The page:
American Diabetes Association finds Turmeric extract significantly effective in preventing type 2 diabetes in a pre-diabetic population
The World Health Organisation estimates there are now 311 million people who live worldwide with Type 2 diabetes mellitus (T2DM). This number continues to grow at alarming rates in particular throughout parts of Asia and newly developing countries elsewhere.
Turmeric or Curcuma longa as its botanical names infers, is a popular Asian spice widely consumed throughout the world. Curcumin is the principal curcuminoid found in turmeric and curcumin extract from rhizomes of turmeric has been shown to contain anti-inflammatory and anti-diabetic properties.
Curcumin has been shown to reduce inflammation by down-regulating other inflammatory cytokines, such as tumour necrosis factor (a cytokine released by immune cells and mast cells that causes destruction of tumours and migration of neutrophils toward the site of bacterial infections), leptin (an appetite suppressing hormone), and resistin.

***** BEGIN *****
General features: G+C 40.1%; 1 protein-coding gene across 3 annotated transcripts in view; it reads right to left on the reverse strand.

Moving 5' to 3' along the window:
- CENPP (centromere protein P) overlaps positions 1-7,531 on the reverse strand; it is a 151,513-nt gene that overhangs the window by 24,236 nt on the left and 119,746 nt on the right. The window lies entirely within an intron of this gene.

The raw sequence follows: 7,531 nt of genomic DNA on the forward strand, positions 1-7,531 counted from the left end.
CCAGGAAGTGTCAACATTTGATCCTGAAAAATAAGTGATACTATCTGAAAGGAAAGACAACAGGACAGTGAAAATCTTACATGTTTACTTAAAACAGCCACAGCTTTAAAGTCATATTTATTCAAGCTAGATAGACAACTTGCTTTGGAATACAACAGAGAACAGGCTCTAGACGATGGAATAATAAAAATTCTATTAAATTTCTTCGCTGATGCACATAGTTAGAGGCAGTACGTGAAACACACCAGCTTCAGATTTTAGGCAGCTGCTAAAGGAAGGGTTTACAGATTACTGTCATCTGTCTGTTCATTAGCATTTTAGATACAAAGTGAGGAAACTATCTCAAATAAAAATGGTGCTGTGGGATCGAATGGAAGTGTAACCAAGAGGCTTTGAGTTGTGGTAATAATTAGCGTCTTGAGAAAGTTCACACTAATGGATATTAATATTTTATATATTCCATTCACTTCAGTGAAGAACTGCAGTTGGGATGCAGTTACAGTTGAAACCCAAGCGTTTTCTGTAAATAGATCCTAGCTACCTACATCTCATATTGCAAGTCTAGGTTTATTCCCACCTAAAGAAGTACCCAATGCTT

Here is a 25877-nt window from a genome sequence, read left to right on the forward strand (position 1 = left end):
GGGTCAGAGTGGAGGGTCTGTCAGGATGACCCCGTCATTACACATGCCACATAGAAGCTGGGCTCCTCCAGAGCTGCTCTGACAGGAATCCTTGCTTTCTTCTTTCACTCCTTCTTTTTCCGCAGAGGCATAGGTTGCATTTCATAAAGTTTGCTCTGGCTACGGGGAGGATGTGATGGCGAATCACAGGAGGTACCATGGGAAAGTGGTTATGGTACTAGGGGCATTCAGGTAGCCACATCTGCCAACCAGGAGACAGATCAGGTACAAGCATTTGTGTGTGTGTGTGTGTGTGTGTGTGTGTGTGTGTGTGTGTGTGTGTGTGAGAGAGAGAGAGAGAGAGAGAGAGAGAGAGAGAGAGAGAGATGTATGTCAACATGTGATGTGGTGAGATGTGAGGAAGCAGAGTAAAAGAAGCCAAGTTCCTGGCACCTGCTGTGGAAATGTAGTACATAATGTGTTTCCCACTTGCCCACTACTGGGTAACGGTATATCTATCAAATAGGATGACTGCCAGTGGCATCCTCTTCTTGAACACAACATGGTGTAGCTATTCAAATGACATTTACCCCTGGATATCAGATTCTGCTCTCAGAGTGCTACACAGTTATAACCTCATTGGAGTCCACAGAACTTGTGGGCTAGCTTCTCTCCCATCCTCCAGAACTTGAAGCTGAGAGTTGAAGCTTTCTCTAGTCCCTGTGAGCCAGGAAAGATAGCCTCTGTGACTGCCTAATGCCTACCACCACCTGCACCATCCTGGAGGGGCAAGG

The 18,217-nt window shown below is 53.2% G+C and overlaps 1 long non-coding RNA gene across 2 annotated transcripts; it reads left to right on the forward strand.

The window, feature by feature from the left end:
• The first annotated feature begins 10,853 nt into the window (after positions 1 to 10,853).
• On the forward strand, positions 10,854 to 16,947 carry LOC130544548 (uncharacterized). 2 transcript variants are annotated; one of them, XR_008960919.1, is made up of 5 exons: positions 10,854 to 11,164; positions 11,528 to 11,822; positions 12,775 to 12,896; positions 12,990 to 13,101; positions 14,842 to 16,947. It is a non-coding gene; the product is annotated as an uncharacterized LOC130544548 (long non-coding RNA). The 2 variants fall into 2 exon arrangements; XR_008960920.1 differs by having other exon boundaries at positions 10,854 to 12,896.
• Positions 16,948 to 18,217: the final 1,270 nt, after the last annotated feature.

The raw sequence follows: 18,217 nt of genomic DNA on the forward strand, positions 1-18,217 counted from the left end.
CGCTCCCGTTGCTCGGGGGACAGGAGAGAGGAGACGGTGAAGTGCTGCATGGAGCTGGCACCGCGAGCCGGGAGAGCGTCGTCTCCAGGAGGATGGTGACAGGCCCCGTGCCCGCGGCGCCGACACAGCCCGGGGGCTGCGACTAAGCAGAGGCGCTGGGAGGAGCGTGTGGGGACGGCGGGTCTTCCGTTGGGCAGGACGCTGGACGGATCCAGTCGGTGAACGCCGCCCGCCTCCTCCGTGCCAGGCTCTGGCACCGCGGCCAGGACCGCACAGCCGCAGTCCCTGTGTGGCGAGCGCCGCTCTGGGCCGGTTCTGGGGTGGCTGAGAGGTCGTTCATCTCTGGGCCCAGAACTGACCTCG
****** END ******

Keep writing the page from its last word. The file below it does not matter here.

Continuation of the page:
In a landmark human clinical study published in the Journal of Diabetes Care and The Journal of the American Association of Diabetes, revealed turmeric extract was significantly effective in preventing T2DM in a pre-diabetic population over a 9 month treatment course.
T2DM progression was assessed by measuring the changes in certain parameters, which included the insulin-producing cells within the pancreas known as β-cells, insulin resistance, and the anti-inflammatory cytokine known as adiponectin, at four different times: baseline, 3-, 6-, and 9-month visits during the course of intervention.
The astonishing results revealed that after 9 months of turmeric extract treatment, 16.4% of subjects within the placebo group were diagnosed with T2DM. In stark contrast, none were diagnosed with T2DM in the turmeric treated group. In other words turmeric extract is treatment is 100% effective in delaying the development of T2DM in a pre-diabetic population. This study also revealed that curcumin intervention significantly increased adiponectin levels. Higher adiponectin levels have been associated with a lower risk of T2DM.
These significant results represent a chance for those people already heading towards T2DM, to halt this progression and maintain a normal and healthy lifestyle.
To read the full study for free online visit: http://care.diabetesjournals.org/content/early/2012/07/02/dc12-0116.full.pdf+html
By Megan Maitland